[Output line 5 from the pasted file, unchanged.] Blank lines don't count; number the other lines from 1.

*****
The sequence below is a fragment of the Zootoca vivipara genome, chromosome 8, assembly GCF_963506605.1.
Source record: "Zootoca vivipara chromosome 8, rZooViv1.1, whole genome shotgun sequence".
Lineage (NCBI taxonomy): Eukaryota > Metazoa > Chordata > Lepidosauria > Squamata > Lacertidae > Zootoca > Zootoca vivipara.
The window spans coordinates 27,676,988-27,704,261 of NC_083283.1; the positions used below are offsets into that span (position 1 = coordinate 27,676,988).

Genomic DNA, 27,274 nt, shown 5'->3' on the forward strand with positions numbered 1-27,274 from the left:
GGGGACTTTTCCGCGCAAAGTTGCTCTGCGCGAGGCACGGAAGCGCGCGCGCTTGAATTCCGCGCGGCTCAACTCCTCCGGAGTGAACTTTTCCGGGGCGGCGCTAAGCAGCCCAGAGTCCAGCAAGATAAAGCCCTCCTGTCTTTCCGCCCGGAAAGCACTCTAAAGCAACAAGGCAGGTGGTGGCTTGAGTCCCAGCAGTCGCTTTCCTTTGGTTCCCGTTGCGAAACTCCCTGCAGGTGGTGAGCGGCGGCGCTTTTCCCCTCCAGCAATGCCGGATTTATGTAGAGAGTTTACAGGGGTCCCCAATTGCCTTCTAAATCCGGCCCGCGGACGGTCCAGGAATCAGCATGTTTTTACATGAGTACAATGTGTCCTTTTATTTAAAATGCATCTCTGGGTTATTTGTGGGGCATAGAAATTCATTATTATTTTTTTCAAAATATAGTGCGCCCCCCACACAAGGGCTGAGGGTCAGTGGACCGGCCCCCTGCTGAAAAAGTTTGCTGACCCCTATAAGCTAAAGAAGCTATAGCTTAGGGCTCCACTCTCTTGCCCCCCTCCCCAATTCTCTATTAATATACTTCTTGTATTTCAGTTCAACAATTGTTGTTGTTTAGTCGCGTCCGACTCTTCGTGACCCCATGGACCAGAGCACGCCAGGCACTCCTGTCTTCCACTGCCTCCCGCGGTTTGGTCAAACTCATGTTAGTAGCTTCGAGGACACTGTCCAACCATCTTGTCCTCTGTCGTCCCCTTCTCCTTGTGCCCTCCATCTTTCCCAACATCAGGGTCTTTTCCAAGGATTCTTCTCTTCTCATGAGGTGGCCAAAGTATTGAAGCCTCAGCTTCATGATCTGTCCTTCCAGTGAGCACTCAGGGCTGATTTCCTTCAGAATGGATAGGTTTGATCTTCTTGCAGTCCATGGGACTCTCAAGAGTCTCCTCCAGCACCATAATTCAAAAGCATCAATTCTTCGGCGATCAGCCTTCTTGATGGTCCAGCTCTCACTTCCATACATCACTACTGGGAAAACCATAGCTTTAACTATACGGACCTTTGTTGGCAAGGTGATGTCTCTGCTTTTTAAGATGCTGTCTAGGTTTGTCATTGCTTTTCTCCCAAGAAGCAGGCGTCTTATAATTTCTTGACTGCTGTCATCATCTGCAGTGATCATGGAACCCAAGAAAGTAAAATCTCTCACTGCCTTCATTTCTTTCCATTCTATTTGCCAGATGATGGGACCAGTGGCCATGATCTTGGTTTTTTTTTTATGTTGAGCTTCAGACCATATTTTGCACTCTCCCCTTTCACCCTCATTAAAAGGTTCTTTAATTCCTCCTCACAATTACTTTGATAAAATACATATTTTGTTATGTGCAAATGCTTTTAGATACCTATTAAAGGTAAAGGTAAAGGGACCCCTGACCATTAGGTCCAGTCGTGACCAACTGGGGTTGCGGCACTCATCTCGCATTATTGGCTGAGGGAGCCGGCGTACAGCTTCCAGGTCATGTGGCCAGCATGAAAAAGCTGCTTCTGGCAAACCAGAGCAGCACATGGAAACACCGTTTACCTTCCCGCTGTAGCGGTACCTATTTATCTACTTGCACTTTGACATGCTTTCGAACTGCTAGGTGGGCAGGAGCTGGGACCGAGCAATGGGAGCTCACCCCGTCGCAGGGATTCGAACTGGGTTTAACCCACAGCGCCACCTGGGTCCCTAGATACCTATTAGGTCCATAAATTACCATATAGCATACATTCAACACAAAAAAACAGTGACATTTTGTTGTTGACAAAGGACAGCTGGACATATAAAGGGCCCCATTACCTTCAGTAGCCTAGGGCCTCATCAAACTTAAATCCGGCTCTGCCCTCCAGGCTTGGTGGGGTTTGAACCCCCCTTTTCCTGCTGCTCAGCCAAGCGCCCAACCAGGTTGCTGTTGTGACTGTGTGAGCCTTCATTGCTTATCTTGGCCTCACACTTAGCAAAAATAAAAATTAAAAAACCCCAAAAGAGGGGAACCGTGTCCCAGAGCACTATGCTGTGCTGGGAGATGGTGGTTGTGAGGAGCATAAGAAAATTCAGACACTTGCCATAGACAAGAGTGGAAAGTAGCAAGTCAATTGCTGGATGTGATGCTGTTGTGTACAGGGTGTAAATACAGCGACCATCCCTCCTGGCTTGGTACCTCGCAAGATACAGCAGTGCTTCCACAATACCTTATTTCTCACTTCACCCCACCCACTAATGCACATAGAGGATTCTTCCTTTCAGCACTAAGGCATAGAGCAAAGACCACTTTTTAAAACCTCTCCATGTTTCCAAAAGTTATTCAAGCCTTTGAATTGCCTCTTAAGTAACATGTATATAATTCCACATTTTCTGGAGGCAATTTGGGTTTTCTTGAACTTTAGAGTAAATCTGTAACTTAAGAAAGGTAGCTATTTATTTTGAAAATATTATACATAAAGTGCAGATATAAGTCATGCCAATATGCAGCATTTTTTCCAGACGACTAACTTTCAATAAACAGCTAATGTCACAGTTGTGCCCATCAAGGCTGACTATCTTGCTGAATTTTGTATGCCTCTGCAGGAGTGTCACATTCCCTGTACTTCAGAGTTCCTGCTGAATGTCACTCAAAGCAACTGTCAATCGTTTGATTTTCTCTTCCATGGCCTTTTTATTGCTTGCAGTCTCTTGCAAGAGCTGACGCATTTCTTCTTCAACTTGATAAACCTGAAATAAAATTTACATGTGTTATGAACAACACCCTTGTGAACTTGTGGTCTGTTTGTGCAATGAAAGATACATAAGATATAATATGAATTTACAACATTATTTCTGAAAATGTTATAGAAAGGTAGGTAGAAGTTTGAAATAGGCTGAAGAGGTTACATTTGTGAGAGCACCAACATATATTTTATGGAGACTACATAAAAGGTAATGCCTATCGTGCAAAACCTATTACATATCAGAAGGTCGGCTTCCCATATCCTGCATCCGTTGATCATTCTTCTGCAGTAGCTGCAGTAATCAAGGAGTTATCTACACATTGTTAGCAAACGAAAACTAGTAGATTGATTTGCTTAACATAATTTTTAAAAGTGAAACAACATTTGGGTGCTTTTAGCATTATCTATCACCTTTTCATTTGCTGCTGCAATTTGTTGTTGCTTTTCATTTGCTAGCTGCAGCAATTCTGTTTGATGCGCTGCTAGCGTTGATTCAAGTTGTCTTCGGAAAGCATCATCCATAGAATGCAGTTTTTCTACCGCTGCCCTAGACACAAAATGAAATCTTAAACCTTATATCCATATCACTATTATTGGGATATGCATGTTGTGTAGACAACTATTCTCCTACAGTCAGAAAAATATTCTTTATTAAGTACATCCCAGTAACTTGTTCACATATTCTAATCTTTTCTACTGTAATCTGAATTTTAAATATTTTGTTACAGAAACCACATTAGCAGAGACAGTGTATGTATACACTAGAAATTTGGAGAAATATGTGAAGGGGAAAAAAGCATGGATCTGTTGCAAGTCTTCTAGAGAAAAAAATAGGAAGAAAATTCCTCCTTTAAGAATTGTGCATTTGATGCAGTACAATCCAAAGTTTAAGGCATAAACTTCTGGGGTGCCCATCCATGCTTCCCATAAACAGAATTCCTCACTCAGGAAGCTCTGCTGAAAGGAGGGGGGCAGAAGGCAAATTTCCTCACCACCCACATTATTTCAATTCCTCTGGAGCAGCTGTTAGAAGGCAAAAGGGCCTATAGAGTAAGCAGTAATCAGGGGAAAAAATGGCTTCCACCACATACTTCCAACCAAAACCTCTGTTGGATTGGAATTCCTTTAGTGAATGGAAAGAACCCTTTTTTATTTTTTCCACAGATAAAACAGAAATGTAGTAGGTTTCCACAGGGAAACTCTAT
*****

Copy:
Genomic DNA, 27,274 nt, shown 5'->3' on the forward strand with positions numbered 1-27,274 from the left: